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When it comes to the benefits of adopting a DevOps culture, the jury is in: In today’s highly competitive and fast-moving markets, creating strongly synergistic workflows for development and operations teams is no longer just nice to have. Enterprises that are consistently ahead of the business performance curve use DevOps to achieve greater agility and flexibility, faster time to innovation, and better-quality code. These winning enterprises are also embracing microservices-based application architectures that replace monolithic codebases with loosely coupled services and components. 

The backbone of a DevOps shop is a continuous integration and continuous delivery/deployment (CI/CD) pipeline. While legacy waterfall Software Development Lifecycles (SDLC) tack on merging and testing processes at the end of a lengthy and often complex cycle, CI/CD’s automated process continuously integrates testing throughout development and deploys your application into production—all with minimal human intervention. 

The advantages of implementing a CI/CD pipeline may be widely acknowledged, but it still can be seen as a daunting task. This blog post demystifies CI/CD by explaining what it is and the considerations you need to apply when designing and building your own pipeline.

CI/CD Building Blocks 

The basic building blocks of a CI/CD pipeline, as shown in the diagram below, are: 

  • Continuous integration of small (minimally viable) code chunks into the application; merges take place only if automated unit tests are successful. 

  • Continuous delivery of the merged application to staging and test environments; here, further automated testing is conducted to ensure the application is fit for deployment into production. 

  • Continuous deployment of the tested application into the production environment; there is minimal disruption to end-users, and rollback procedures are in place in case a deployment causes runtime issues.

process flow showing GitLab CI/CD pipeline

Three overriding principles drive a CI/CD pipeline: 

  • Automation: Each step (build, test, merge, deliver, deploy) is a set of rules-based automated processes. The successful completion of one step automatically triggers the next one, reducing routine manual intervention to a minimum—often limited to a mere final approval prior to deployment into production.  

  • Short feedback loops: Failure to uphold predefined tests, runtime metrics, or any other anomalous application behaviour automatically triggers alerts. Given the continuous nature of the pipeline, these feedback loops are short (‘fail fast’), allowing DevOps teams to troubleshoot and fix issues at an early stage. 

  • Infrastructure as code: CI/CD pipelines promote ‘governed’ self-service provisioning and automated scaling through infrastructure-as-code methodologies such as pre-approved templates and images.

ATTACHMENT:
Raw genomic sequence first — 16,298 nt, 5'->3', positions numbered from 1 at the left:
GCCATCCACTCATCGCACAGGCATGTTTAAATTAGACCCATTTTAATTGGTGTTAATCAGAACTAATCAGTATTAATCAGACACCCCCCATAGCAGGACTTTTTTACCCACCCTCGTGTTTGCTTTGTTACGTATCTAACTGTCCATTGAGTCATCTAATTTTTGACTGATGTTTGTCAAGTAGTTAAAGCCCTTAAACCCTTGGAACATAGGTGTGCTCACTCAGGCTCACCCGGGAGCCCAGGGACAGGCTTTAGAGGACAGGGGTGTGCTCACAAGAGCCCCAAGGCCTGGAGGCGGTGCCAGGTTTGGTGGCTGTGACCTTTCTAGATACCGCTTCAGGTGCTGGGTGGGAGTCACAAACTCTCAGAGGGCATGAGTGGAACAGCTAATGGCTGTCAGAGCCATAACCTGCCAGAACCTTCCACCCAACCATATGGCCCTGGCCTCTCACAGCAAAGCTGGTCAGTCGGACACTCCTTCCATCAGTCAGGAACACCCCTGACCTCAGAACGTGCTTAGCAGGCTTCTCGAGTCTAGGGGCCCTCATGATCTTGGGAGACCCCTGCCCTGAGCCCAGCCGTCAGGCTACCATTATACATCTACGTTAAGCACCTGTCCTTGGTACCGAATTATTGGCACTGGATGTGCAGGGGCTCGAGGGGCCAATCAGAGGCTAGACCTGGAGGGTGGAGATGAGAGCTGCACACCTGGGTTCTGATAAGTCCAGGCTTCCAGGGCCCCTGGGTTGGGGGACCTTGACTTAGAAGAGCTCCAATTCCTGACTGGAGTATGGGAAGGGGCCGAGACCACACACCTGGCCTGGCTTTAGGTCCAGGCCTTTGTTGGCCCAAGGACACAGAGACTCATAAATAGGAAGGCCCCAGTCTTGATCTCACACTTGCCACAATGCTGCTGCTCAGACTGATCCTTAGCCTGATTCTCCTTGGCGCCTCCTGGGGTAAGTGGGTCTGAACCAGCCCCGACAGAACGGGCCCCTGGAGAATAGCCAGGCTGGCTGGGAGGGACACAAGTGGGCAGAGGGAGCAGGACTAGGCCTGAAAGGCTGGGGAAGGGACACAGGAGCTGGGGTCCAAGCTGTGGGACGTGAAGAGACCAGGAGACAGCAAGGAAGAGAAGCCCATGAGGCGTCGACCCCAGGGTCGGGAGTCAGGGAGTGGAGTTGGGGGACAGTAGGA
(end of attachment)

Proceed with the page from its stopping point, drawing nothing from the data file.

What does a typical CI/CD sequence look like? Using GitLab as a paradigm, each CI/CD pipeline is made up of the following: 

  • Jobs: These indicate what has to be done, e.g., compiling code or conducting a test. 

  • Stages: These dictate when the jobs run. The pipeline proceeds to the next stage only when all jobs for a given stage are completed successfully; if any job fails, the pipeline terminates. 

  • Runners: These execute the jobs. With an adequate number of runners, multiple jobs in a single stage can be completed at the same time.   

A simple GitLab CI/CD pipeline would look something like this: 

Continuous Integration Diagram

Tooling Up

The ideal CI/CD pipeline will differ from organisation to organisation and even from team to team within the same organisation. Since there is no one-size-fits-all CI/CD solution, you need to consider various aspects when designing and implementing the pipeline. This is, of course, after you have first defined your requirements and objectives, with buy-in for a roadmap from all business and technical stakeholders. 

At the highest level, you have to choose between an open-source and a proprietary (third-party vendor) platform. In either case, you also need to decide whether to embrace a managed or self-hosted solution. Your choices here will depend to a great extent on the skills and capacity of your IT team, regulatory requirements, and the degree of flexibility that you want or need in your CI/CD implementation. 

Here’s a tip, based on our experience in helping numerous customers transition to CI/CD: Start your implementation small and in a private cloud on-premises. It is often easier to start with CI, for example, and only later add CD. As you gain mastery, you can extend your CI/CD capabilities, both vertically (more features) and horizontally (across the organization), and move your CI/CD pipeline to the public cloud for greater flexibility and scalability. 

Whether building your own CI/CD stack or adopting a fully managed solution, the types of tools or capabilities you will need include: